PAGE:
The Senate has approved a bipartisan motion that instructs Senate conferees to the highway bill to oppose the inclusion of a provision that would allow 33-foot long double trailers to operate on highways regardless of state laws.
The motion, spearheaded by Senators Roger Wicker (R-MS) and Dianne Feinstein (D-CA) passed on Nov. 10 by a vote of 56-31, with 13 Senators not voting.
Back in June, the Senate Appropriations Committee had approved an amendment to the Senate version of the T-HUD funding bill requiring states to allow trucks pulling twin 33s on their highways.
Wicker pointed out in a statement released after the motion passed that when Appropriations had considered the length measure, “the Department of Transportation advised that there is currently not enough data to draw firm conclusions on the safety implications of double 33-foot trailers. DOT recommended that no changes to truck size be considered at this time.”
According to Wicker’s office, the motion to instruct Senate highway-bill conferees is similar to an amendment offered by Wicker and Feinstein in July. That amendment called for DOT to complete a “comprehensive safety study” before longer trucks are permitted on highways and require that a formal rulemaking, complete with public notice and comment period, be undertaken to make the change.
“Thirty-eight states say these longer trucks are not safe, and they tell us that they don’t want them on the highways and byways,” Wicker said in the Nov. 10 statement. “I think we should respect their decision. Today’s vote against this federal government mandate sends a strong signal that we stand with the overwhelming majority of Americans who do not want to contend with these longer double trucks on their roads. I am hopeful that those who are writing the omnibus appropriations bill and the final highway bill have taken note of the Senate’s position.”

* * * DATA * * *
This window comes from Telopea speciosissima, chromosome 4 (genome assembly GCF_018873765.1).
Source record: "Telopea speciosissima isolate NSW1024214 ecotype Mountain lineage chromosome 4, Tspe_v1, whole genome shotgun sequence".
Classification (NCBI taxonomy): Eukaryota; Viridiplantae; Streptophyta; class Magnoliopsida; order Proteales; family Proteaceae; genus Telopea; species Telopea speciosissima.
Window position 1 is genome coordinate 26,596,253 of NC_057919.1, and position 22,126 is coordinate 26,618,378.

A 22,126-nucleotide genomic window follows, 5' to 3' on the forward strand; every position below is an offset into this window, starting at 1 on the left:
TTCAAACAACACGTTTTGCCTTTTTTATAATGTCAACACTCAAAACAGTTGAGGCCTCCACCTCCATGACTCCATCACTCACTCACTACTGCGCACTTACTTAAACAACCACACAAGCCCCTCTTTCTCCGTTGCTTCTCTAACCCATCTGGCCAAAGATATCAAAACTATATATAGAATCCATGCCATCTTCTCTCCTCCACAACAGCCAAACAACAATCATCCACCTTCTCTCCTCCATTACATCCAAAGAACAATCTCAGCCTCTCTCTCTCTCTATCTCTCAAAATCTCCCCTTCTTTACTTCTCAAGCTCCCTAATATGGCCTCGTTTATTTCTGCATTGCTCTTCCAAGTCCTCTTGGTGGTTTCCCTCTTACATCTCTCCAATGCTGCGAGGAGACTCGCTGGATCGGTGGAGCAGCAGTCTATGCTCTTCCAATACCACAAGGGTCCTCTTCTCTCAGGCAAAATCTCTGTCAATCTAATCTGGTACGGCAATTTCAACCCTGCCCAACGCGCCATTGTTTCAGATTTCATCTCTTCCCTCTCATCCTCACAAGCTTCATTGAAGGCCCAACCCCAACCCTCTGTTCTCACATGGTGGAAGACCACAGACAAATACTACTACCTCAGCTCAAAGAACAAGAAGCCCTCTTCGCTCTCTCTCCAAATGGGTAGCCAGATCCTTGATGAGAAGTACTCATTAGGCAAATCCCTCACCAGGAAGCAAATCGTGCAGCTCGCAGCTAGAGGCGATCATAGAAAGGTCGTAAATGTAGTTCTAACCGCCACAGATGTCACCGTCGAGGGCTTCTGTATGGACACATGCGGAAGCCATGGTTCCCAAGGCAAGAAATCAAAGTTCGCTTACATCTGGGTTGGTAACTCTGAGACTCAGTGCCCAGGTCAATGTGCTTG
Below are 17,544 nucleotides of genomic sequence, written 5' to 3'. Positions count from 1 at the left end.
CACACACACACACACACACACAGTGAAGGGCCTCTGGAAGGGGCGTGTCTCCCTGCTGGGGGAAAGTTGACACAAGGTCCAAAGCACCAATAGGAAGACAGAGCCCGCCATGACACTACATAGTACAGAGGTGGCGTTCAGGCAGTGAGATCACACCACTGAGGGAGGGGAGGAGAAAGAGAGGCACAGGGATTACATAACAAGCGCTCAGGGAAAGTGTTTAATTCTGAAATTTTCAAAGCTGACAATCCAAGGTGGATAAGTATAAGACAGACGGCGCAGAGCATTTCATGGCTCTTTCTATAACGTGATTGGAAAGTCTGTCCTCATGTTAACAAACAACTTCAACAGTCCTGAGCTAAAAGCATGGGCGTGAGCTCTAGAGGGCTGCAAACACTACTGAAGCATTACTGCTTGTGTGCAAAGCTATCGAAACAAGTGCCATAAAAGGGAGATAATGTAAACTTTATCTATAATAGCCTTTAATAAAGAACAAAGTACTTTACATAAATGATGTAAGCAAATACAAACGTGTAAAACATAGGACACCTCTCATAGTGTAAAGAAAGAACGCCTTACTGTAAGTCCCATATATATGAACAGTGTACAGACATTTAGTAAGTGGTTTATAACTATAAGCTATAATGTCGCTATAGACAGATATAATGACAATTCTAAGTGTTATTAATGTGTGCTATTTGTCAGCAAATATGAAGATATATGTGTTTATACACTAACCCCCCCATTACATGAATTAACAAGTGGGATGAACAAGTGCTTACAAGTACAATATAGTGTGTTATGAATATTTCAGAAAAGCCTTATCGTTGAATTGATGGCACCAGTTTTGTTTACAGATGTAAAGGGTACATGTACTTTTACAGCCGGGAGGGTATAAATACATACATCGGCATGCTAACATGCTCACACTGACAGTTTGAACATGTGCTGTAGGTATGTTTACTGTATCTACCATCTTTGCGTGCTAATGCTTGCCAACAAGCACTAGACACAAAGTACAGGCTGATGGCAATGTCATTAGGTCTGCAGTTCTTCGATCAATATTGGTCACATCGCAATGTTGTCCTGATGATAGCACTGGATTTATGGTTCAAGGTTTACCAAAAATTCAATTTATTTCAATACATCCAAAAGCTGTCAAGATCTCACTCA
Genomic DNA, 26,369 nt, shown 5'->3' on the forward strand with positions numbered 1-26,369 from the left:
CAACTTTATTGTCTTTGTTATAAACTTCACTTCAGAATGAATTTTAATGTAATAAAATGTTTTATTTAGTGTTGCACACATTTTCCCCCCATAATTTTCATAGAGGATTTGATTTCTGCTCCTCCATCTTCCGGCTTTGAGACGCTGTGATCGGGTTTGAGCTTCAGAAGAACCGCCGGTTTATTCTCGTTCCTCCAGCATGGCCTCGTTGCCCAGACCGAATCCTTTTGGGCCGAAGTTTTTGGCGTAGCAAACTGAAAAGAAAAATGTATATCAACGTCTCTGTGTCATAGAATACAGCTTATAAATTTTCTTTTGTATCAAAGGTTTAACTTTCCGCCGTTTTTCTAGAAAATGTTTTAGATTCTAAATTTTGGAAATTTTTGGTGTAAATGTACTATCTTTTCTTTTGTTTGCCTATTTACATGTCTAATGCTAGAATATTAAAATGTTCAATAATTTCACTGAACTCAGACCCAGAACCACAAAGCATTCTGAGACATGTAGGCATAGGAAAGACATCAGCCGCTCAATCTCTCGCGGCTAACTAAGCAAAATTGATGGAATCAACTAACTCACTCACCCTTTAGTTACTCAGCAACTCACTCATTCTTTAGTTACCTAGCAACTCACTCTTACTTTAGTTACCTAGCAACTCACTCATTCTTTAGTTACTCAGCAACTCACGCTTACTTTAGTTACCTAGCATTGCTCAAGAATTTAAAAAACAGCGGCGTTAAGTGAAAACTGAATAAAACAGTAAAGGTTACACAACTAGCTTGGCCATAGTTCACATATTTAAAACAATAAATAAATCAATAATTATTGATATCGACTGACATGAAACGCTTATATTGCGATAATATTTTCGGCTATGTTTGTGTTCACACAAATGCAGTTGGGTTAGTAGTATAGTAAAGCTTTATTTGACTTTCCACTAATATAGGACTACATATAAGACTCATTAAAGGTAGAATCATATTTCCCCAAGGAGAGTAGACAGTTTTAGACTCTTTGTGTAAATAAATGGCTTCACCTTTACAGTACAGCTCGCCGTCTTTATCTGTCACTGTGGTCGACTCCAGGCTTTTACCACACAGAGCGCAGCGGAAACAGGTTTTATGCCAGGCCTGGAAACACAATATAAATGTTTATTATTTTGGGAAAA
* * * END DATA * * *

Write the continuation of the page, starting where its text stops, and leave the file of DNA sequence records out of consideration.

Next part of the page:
Feinstein remarked in the statement that “the Senate said loud and clear that twin 33s are dangerous and we must study their safety before allowing longer trailer trucks on our roads. It’s encouraging that a majority of my colleagues agree with this safety-focused, reasonable approach.”
She added that “slipping such a sweeping change into an omnibus funding bill without understanding the consequences is not the way this should be handled.”
The trucking industry has been divided on the twin 33 proposal. Trucking stakeholders in favor of allowing the nationwide running of twin 33s include the American Trucking Associations and the Coalition for Efficient & Responsible Trucking, a nonprofit organized by leading LTL carriers.
Those within trucking opposed to denying the right of states to prohibit the operation of twin 33s include the chief executives of over 13 truckload and 2 LTL carriers; the state trucking associations of Arizona, Louisiana and Mississippi; the Truckload Carriers Association; The Trucking Alliance, a coalition of trucking businesses that lobbies for safety improvements; and the International Brotherhood of Teamsters.
On Nov. 11, Steve Williams, president of The Trucking Alliance, applauded the Senate motion calling for conferees to reject twin 33s. "These 91’ long double tractor-trailers are largely untested on U.S. highways and the Senate's bipartisan vote sends a clear message that allowing them without further study would be irresponsible to the public, truck drivers, and smaller trucking companies," he said in a statement.
The Teamsters also approved the Senate action. The union contends that “allowing trucks to pull 33-foot trailers would add an additional 10 feet to the length of existing double trailers, making it harder to pass these trucks and harder for truck drivers to see who's beside them. Longer trucks also need greater stopping distances, and already over-capacity thoroughfares leave little room for driver reaction times when it comes to changing lanes and reduced speeds.”
In a statement, IBT President Jim Hoffa said that “when we must invest in fixing our aging infrastructure, the last thing we should do is introduce larger, more dangerous trucks on our highways. The safety of our members and the entire driving public is too important."
The conference committee is charged with hammering out a compromise between the highway bills passed separately by the House and Senate.
What emerges from conferencing will go to the House and Senate for a final vote. At that point, it will not be open to further amendment so the conference process affords the last opportunity to modify any element of what appears will be, with President Obama’s signature, the first highway bill passed in ten years that funds projects beyond two years
Congress has to complete conferencing and pass a final long-term highway bill or slap on yet another patch by Nov. 20, as that's when the current short-term funding extension expires.